"When English-speaking Sherry finally returned to college in the United States, she was never as brave as French-speaking Sherry. But she could hold her own. ...

"When I got to know French Sherry. I no longer saw the less confident English-speaking Sherry as my one authentic self."

Even more recently, computer-game designer Jane McGonigal’s book Reality is Broken has added one further twist: The part of life where your new and better self first manifests doesn’t even have to be real.

Sometimes gamers feel that their characters a virtual universe are closer to their true selves than the characters they express in everyday life. It is not unusual to hear someone say that their game character is simply a better person — bolder, more honest, more courageous, and perhaps even brighter and more creative — than who they are outside the game. McGonigal herself claims she sometimes envies her character in World of Warcraft. “If I have one regret in life,” she says, “it’s that my undead priest is smarter than I am.”

But a discussion of such transformations wouldn’t be complete without acknowledging
that sometimes they don’t stick, as A. E. Housman noted in the following poem.

Oh, when I was in love with you,

Then I was clean and brave,
And miles around the wonder grew

How well did I behave.

And now the fancy passes by,

And nothing will remain,
And miles around they’ll say

that I am quite myself again.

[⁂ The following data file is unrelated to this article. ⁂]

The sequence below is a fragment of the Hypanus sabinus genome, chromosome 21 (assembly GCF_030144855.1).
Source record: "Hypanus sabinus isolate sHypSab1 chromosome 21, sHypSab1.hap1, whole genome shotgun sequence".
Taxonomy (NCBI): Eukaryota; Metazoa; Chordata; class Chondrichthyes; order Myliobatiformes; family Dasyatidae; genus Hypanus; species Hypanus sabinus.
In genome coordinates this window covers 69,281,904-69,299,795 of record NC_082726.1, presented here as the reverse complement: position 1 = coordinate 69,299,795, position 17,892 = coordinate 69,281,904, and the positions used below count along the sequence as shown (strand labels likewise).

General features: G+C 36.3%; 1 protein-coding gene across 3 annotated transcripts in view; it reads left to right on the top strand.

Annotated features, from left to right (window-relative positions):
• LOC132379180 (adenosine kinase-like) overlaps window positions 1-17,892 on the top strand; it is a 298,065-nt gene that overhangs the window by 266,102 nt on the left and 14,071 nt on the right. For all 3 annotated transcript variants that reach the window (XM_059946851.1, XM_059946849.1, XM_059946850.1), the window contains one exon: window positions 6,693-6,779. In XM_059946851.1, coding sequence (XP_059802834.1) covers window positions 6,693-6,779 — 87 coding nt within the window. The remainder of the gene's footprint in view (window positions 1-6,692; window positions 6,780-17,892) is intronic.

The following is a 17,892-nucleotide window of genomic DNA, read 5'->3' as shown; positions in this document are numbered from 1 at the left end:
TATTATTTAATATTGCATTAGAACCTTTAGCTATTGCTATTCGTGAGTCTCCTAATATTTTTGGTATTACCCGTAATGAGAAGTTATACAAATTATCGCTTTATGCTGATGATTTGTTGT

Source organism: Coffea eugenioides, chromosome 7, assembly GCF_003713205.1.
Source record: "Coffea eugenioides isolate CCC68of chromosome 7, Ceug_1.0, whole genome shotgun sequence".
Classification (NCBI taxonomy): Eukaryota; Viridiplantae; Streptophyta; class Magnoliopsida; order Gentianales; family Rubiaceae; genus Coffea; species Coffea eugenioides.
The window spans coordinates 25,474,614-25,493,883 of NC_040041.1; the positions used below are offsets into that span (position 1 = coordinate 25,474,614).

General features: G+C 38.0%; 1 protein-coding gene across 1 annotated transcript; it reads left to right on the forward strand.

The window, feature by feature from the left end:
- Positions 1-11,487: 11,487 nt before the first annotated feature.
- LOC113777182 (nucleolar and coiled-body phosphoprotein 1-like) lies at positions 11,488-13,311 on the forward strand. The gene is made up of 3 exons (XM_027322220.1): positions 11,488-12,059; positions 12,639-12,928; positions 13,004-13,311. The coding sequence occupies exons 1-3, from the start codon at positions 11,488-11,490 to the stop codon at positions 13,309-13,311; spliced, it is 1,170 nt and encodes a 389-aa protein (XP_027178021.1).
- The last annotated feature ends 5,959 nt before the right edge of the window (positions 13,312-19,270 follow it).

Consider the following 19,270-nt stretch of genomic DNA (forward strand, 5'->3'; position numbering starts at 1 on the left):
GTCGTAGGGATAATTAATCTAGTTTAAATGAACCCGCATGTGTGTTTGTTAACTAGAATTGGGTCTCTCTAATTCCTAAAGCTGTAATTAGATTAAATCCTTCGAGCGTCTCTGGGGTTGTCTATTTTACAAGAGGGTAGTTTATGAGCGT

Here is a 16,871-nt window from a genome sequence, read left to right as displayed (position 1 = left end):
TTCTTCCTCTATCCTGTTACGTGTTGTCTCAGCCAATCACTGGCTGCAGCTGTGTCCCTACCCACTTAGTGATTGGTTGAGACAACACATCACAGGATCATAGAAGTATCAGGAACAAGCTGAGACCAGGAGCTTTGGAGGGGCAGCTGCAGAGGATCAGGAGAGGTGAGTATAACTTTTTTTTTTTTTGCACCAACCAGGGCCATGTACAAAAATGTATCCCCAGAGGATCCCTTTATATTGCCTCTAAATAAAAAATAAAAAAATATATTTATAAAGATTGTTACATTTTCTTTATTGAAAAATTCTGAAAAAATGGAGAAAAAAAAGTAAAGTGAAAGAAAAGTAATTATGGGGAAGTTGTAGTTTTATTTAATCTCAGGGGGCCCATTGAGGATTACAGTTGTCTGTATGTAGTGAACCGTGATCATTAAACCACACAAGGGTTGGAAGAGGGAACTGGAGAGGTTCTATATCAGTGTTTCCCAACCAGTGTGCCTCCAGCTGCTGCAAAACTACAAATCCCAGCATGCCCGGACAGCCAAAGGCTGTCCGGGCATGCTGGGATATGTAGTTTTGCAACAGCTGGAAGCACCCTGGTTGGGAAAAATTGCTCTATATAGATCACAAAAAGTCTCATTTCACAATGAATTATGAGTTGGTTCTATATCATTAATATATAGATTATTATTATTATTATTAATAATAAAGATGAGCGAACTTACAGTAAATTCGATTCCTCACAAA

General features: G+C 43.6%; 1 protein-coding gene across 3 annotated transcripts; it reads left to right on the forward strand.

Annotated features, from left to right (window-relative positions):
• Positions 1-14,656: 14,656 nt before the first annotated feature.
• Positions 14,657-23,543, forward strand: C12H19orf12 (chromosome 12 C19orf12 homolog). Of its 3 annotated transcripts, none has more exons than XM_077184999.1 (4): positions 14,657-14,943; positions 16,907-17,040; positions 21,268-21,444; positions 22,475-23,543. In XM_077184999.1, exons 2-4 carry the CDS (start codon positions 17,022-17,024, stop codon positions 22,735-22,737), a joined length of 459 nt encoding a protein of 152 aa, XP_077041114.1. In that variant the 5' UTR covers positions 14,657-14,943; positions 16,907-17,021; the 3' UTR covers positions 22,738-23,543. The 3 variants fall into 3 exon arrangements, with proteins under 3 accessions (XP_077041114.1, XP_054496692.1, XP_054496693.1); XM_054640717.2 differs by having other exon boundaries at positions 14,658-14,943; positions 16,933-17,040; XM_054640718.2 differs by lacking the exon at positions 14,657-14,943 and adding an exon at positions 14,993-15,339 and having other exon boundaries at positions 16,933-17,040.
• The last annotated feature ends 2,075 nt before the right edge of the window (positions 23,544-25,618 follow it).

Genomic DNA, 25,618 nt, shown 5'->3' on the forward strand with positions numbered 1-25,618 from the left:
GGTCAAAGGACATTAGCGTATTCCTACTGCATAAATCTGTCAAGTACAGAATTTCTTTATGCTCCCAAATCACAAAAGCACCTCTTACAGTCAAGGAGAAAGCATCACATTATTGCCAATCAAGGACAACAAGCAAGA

A few months ago my wife and I drove to Florida and back, so we passed through a sizable chunk of the South, where we saw a number of billboards about Jesus.

What fascinated me about these Christian messages was the way they seemed intended to bring people up short, to stop an everyday thought-process in its tracks. “When you die,” said one, “you will meet God.” Others asked drivers where we were headed: not which exit, but towards Heaven or Hell?

Now, I’ll cut to the chase and tell you that I did not find Jesus and get saved on this trip -- I knew you'd be worried about that -- so the billboards failed in their direct purpose. But I grudgingly came to admire the underlying attitude: that religion ought to bring you up short. From time to time it ought to break through the hypnotic song of everyday life, the one that constantly keeps us focused a few exits or hours or days down the road: Who’s picking up the kids? What’s my next deadline at work? Where’s that TV series going? What’s Trump up to this time? And so on.